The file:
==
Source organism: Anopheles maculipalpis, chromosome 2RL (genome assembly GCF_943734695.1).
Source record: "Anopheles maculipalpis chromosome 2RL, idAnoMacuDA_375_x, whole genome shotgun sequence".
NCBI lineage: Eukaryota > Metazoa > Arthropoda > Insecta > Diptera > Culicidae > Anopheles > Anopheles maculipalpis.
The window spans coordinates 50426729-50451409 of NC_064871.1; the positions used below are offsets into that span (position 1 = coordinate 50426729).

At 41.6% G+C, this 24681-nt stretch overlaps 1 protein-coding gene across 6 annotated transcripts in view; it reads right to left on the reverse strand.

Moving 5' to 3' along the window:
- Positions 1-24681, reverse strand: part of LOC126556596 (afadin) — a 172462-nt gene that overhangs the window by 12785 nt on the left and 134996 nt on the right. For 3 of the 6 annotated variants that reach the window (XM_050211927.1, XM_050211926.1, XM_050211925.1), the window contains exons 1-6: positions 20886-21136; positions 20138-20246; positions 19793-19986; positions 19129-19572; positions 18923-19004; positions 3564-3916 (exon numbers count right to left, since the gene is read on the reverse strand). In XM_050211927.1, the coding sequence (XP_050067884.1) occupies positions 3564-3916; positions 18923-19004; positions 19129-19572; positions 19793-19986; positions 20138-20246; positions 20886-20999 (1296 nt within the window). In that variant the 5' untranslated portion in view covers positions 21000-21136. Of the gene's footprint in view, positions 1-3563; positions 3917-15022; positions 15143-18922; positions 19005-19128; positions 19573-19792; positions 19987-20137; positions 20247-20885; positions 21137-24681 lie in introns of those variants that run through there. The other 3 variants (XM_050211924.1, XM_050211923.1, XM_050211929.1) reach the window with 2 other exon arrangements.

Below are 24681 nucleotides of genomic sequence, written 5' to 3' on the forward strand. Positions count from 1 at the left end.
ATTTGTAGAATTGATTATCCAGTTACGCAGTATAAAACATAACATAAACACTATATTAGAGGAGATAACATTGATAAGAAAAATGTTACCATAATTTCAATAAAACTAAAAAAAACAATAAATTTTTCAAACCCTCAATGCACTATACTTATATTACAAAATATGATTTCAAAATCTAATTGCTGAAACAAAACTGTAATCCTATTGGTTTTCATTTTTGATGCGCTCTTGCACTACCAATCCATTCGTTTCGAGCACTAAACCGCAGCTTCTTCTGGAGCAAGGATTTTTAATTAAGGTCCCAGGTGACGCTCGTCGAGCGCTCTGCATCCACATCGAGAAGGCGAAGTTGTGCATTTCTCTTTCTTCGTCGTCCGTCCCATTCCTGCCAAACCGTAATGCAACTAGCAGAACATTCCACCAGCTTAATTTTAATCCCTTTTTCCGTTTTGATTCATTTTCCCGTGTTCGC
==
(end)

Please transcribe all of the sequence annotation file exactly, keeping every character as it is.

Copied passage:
Source organism: Anopheles maculipalpis, chromosome 2RL (genome assembly GCF_943734695.1).
Source record: "Anopheles maculipalpis chromosome 2RL, idAnoMacuDA_375_x, whole genome shotgun sequence".
NCBI lineage: Eukaryota > Metazoa > Arthropoda > Insecta > Diptera > Culicidae > Anopheles > Anopheles maculipalpis.
The window spans coordinates 50426729-50451409 of NC_064871.1; the positions used below are offsets into that span (position 1 = coordinate 50426729).

At 41.6% G+C, this 24681-nt stretch overlaps 1 protein-coding gene across 6 annotated transcripts in view; it reads right to left on the reverse strand.

Moving 5' to 3' along the window:
- Positions 1-24681, reverse strand: part of LOC126556596 (afadin) — a 172462-nt gene that overhangs the window by 12785 nt on the left and 134996 nt on the right. For 3 of the 6 annotated variants that reach the window (XM_050211927.1, XM_050211926.1, XM_050211925.1), the window contains exons 1-6: positions 20886-21136; positions 20138-20246; positions 19793-19986; positions 19129-19572; positions 18923-19004; positions 3564-3916 (exon numbers count right to left, since the gene is read on the reverse strand). In XM_050211927.1, the coding sequence (XP_050067884.1) occupies positions 3564-3916; positions 18923-19004; positions 19129-19572; positions 19793-19986; positions 20138-20246; positions 20886-20999 (1296 nt within the window). In that variant the 5' untranslated portion in view covers positions 21000-21136. Of the gene's footprint in view, positions 1-3563; positions 3917-15022; positions 15143-18922; positions 19005-19128; positions 19573-19792; positions 19987-20137; positions 20247-20885; positions 21137-24681 lie in introns of those variants that run through there. The other 3 variants (XM_050211924.1, XM_050211923.1, XM_050211929.1) reach the window with 2 other exon arrangements.

Below are 24681 nucleotides of genomic sequence, written 5' to 3' on the forward strand. Positions count from 1 at the left end.
ATTTGTAGAATTGATTATCCAGTTACGCAGTATAAAACATAACATAAACACTATATTAGAGGAGATAACATTGATAAGAAAAATGTTACCATAATTTCAATAAAACTAAAAAAAACAATAAATTTTTCAAACCCTCAATGCACTATACTTATATTACAAAATATGATTTCAAAATCTAATTGCTGAAACAAAACTGTAATCCTATTGGTTTTCATTTTTGATGCGCTCTTGCACTACCAATCCATTCGTTTCGAGCACTAAACCGCAGCTTCTTCTGGAGCAAGGATTTTTAATTAAGGTCCCAGGTGACGCTCGTCGAGCGCTCTGCATCCACATCGAGAAGGCGAAGTTGTGCATTTCTCTTTCTTCGTCGTCCGTCCCATTCCTGCCAAACCGTAATGCAACTAGCAGAACATTCCACCAGCTTAATTTTAATCCCTTTTTCCGTTTTGATTCATTTTCCCGTGTTCGC